This is an essay on the deletion policy.
It contains the advice or opinions of one or more Wikipedia contributors. This page is not an encyclopedia article, nor is it one of Wikipedia's policies or guidelines, as it has not been thoroughly vetted by the community. Some essays represent widespread norms; others only represent minority viewpoints.
|This page in a nutshell: Deletion of any good article is a loss for the wider community and the encyclopedia in the long term, as that is knowledge lost.
The deletion of any good article, long or short, on Wikipedia is a loss to the wider community and the encyclopedia, because in the end the information lost could have improved the understanding and knowledge of someone else. Wikipedia is, after all, an interactive learning experience and as luck may have it, however, not all articles go down the gurgler. Some survive because of zealous editors in the community who improve the quality of articles needing serious maintenance.
However, many good articles are deleted because one person forgot to add references; because one person tagged the article for proposed deletion - which was uncontested or because one person sent it to AfD.
There's plenty of fish in the sea
You're probably still thinking that the deletion of an article is no big loss to Wikipedia, since its got millions of articles already and there's probably a related article on the same topic or that there's always one person who's going to recreate that deleted article to an acceptable standard. Well, yes there is ALWAYS ONE person, but chances are that article will probably stay deleted for a LONG period of time.
Did that get your attention? Now consider this, a plethora of articles are deleted from the encyclopedia yearly because:
- They lack reliable sources, such as books from reputable publishing houses, major newspapers or mainstream magazines
- The article cites significant media coverage (newspapers, magazines etc.), but the article contains little to no information
- The author did not create the article to an acceptable standard
- The article fails to make the importance and notability of the subject clear
It is often because of the above factors that articles get deleted. It all comes down to the "I can't be bothered" attitude that most of us are so fond of. We want to create the new article, but we can't be bothered to take the few minutes that it would take to add three or four reliable sources and type a paragraph of key information.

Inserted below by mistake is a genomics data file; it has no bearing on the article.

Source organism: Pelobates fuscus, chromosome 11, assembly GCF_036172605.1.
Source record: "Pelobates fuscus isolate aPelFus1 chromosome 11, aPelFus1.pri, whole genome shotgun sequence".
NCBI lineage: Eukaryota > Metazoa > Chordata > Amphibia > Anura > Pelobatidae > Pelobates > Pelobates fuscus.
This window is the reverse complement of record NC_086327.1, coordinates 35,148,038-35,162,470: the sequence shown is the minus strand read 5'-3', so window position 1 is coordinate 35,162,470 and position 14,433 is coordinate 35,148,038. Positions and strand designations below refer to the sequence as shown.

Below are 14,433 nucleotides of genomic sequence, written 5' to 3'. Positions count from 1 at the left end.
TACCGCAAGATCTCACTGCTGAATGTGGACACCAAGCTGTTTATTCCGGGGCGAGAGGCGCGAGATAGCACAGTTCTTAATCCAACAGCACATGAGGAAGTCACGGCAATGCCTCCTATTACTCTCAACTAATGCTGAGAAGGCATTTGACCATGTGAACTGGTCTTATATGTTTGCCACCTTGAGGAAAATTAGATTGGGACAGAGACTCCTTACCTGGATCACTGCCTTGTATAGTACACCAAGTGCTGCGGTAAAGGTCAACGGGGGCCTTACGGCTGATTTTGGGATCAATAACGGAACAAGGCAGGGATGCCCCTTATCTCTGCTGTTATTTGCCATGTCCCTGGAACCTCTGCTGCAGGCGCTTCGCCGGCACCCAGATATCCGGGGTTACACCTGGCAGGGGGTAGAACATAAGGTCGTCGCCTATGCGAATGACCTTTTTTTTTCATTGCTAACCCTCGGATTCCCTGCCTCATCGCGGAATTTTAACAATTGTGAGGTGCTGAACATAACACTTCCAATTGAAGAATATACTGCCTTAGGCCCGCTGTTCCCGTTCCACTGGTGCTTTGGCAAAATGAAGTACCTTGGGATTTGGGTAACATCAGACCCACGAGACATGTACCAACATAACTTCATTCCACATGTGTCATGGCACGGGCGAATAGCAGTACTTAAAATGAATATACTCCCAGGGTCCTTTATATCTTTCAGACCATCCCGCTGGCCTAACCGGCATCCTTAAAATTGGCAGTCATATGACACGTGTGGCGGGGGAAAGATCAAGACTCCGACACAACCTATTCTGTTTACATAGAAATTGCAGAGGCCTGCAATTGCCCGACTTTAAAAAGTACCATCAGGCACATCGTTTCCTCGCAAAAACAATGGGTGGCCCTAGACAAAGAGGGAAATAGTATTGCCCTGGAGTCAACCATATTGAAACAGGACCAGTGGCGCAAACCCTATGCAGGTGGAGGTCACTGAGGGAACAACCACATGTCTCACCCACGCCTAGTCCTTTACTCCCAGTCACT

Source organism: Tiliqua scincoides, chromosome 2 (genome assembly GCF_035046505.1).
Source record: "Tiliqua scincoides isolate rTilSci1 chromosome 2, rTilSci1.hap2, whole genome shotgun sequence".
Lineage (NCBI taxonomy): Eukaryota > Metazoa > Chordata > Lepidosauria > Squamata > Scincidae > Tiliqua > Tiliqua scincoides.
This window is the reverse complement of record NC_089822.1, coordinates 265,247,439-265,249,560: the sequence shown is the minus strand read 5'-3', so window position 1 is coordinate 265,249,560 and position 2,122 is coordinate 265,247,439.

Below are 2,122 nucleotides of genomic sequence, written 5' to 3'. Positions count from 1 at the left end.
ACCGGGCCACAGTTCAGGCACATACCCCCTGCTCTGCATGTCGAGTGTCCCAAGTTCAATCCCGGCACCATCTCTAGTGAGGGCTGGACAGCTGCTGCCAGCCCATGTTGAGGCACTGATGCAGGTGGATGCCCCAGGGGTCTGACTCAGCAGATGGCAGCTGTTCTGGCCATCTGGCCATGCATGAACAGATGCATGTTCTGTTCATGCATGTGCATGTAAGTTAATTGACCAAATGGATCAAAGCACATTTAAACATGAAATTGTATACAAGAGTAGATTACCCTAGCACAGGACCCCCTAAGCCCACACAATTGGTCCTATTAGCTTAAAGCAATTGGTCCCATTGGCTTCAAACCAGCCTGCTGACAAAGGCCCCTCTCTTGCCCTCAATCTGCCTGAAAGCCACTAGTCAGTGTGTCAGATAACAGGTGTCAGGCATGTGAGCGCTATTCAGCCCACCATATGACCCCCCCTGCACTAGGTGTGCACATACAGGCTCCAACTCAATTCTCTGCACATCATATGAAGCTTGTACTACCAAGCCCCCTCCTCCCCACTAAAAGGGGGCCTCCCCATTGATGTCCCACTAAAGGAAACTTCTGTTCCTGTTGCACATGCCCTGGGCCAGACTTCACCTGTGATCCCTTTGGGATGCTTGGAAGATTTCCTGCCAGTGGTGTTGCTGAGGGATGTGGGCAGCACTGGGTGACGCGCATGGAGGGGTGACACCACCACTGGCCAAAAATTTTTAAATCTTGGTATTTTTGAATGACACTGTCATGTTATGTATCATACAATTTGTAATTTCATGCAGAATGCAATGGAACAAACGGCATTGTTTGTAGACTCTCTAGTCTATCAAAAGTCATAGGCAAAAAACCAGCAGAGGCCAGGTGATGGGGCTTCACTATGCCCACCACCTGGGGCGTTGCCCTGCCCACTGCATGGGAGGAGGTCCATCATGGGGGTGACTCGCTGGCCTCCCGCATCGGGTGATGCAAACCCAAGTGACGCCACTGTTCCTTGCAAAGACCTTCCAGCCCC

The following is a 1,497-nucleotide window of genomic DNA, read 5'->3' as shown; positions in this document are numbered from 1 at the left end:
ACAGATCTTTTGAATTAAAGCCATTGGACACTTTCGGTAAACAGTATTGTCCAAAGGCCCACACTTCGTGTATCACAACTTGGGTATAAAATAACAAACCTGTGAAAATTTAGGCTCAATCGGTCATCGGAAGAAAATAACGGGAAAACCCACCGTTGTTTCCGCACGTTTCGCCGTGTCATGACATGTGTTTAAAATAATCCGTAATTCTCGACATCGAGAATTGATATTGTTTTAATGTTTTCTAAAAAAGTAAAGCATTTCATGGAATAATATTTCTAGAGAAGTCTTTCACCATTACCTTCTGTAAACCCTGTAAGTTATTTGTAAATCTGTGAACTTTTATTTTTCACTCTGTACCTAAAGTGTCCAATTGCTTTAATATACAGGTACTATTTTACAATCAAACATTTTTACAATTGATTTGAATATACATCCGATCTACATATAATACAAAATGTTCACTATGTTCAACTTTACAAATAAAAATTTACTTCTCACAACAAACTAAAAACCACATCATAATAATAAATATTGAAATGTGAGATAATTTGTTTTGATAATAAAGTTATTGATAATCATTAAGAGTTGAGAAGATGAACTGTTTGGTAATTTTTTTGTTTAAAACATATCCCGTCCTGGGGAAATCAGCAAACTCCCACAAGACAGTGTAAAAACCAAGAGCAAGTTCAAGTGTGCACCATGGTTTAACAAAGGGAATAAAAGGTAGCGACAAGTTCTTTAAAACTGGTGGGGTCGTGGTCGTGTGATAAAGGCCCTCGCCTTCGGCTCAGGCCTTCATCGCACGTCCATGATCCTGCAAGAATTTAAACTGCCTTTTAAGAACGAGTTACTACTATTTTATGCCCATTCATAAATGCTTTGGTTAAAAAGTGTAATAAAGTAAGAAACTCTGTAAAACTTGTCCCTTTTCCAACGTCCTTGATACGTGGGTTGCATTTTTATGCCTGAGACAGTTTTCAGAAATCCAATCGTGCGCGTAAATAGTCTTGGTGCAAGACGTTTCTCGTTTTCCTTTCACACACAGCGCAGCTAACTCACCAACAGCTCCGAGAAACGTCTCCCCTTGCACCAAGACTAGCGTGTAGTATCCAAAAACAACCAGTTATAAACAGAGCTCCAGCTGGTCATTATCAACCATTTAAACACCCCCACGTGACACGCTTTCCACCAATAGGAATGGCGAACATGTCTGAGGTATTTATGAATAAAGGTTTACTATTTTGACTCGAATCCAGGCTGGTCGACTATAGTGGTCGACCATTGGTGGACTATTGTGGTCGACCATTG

Not all articles belong on Wikipedia
However, that does not mean that all deleted articles do not deserve to be deleted or were in anyway assertive of the subject's importance. Most articles are deleted because they:
- Are not notable, which means that there are not multiple reliable sources that support the article
- Contain material that violates copyright
- Consist of nothing but spam or promote/advertise a person or organisation
- Contain private information
- Contain patent nonsense or vandalism
- Attack an individual, group or organisation
- Are otherwise defamatory in nature and serve no purpose nor contain information beneficial to the encyclopedia
Articles that consist of copyright violations, spam, advertising, attacks, private information, vandalism or otherwise defamatory do not have a place in the encyclopedia because they do not improve the knowledge and understanding of users and are most probably only there for the amusement of the article's creator.
What can I do?
So when you're looking at what appears to be a lost cause, consider the knowledge accrued that will be lost due to the idiocy of a page-creating vandal or the poor quality of the article. Don't be lazy... be bold and fix it!!! You'll be doing yourself, the community and your fellow Wikipedians a big favour and the satisfaction of knowing you helped to fix an inherently problematic article is well worth the trouble. Consider joining the Article Rescue Squadron and improve the quality of articles nominated at Articles for Deletion or ask for an administrator to userfy a deleted article so that you may improve its quality before finally moving it back into the article mainspace.